2010 meta-analysis showed calcium supplements (without co-administered vitamin D) are associated with increased risk for heart attack (British Medical Journal 2010)
2008 study found calcium supplements are associated with a greater number of heart attacks in postmenopausal women (British Medical Journal 2008)
2004 study showed that people with excess calcium in their coronary artery and who take statins have a 17-fold higher risk of heart attacks than do those with lower arterial calcium levels; researchers concluded that the two most definitive indicators of heart attack were LDL levels and calcium build-up.
2010 article presented evidence for a total lack of support in the research for calcium supplements reducing fracture risk (Clinical Journal American Society of Nephrology 2010)
2007 study showed that calcium from dietary sources has more favorable effects on bone health than calcium from supplements in postmenopausal women (Amer. Journal of Clinical Nutrition 2007)
1997 study showed women with the highest consumption of calcium from dairy products had the highest risk of fractures, and those who took calcium supplements had the highest risk for kidney stones (Nurse’s Health Study, Annals of Internal Med. 1997)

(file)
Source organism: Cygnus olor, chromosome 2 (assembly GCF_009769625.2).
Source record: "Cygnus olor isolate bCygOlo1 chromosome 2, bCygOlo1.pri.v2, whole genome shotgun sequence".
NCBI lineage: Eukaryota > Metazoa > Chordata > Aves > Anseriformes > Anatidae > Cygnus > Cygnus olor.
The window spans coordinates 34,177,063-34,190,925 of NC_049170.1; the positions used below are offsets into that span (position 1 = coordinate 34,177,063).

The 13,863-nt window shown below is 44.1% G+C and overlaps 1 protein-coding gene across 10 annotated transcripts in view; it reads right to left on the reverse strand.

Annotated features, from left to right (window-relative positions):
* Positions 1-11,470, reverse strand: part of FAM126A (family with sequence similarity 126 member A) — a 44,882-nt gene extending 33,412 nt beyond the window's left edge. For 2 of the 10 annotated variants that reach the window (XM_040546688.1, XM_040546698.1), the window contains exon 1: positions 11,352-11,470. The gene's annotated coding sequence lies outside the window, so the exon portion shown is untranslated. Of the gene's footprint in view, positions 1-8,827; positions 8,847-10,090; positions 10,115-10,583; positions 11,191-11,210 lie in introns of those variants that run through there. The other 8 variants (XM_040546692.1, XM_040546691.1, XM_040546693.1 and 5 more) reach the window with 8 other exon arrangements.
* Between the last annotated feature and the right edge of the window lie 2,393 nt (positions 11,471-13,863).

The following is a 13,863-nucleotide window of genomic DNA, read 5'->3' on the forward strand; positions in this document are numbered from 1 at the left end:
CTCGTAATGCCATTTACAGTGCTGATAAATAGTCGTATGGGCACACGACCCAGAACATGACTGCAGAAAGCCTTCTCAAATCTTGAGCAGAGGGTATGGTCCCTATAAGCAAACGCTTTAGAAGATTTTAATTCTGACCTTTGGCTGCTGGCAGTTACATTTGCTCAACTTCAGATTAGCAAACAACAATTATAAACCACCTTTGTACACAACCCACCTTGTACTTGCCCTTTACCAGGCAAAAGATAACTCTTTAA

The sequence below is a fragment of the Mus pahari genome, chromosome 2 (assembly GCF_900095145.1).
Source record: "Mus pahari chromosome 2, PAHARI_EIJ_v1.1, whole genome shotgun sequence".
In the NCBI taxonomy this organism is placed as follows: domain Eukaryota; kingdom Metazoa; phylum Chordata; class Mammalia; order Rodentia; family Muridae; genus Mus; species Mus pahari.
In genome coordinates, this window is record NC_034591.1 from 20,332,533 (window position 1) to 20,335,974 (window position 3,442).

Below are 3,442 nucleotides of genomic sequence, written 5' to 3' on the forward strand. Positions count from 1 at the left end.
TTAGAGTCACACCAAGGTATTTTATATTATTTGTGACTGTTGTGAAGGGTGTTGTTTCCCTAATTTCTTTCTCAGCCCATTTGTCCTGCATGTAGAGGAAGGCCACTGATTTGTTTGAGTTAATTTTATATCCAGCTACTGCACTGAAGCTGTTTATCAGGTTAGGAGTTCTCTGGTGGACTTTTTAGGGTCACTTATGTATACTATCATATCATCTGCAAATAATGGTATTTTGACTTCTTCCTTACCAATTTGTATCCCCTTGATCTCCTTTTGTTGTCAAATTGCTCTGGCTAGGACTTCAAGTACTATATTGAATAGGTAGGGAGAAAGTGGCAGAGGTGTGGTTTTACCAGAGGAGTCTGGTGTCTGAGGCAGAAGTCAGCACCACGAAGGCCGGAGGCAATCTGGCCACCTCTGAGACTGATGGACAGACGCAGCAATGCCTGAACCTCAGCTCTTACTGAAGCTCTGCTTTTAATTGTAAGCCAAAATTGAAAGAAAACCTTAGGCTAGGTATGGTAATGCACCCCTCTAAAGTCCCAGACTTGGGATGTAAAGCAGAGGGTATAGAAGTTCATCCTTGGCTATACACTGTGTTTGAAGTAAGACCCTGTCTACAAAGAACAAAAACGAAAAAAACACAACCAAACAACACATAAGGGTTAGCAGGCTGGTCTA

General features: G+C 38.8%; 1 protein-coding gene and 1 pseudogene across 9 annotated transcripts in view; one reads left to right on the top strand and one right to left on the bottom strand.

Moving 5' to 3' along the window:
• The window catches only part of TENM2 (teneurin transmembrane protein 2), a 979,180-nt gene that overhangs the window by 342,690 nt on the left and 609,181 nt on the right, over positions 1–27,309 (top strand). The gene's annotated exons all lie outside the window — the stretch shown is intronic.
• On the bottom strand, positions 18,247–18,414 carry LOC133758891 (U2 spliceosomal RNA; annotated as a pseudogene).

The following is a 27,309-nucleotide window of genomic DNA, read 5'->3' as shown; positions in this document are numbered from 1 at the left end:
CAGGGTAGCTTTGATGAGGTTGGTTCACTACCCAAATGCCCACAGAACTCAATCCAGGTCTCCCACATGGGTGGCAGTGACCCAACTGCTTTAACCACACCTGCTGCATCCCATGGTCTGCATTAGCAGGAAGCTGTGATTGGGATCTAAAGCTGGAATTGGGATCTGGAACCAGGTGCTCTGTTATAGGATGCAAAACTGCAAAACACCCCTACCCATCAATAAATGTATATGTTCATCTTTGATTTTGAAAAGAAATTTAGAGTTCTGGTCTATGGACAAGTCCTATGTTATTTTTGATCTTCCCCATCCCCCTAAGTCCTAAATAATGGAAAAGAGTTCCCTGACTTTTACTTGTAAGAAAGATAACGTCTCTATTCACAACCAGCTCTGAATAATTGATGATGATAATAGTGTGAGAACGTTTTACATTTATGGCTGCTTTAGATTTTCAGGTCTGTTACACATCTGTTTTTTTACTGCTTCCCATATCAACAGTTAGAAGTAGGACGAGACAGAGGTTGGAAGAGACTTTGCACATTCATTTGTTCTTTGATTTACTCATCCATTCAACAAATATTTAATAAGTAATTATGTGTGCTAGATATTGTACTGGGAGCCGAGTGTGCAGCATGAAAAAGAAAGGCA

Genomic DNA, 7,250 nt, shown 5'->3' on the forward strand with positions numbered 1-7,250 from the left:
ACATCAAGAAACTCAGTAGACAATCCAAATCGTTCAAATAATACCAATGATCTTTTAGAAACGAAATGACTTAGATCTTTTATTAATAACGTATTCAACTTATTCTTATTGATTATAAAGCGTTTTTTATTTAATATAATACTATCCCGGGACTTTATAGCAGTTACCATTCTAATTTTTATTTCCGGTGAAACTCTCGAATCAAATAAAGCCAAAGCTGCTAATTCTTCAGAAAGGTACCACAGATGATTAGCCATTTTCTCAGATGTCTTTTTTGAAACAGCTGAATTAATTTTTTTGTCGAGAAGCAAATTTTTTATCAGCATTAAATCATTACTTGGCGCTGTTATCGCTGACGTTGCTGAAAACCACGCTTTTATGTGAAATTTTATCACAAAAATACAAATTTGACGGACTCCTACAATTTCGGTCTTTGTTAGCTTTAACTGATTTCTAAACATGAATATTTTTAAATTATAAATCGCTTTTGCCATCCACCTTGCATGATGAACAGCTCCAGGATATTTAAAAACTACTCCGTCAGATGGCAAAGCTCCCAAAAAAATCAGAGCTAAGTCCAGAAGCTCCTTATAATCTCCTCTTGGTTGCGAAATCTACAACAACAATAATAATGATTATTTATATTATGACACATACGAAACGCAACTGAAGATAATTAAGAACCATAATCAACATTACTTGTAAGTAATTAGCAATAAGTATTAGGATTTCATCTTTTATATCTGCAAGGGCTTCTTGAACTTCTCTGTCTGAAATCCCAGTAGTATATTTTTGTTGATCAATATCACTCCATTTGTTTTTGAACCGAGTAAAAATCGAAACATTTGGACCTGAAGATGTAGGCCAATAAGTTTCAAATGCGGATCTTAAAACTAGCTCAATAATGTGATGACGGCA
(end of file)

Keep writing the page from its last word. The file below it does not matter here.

2001 study found men who consumed more than 600mg calcium a day from dairy products showed a 32 percent higher risk of prostate cancer than men consuming less than 150mg per day, and each additional increase of 500mg calcium from dairy was associated with another 16 percent increase in prostate cancer risk (Physicians’ Health Study, Amer. Journ. of Clinical Nutrition 2001)
2009 study found men consuming the most calcium from food were 25 percent less likely to die over the next decade (Amer. Journ. of Epidemiology 2009)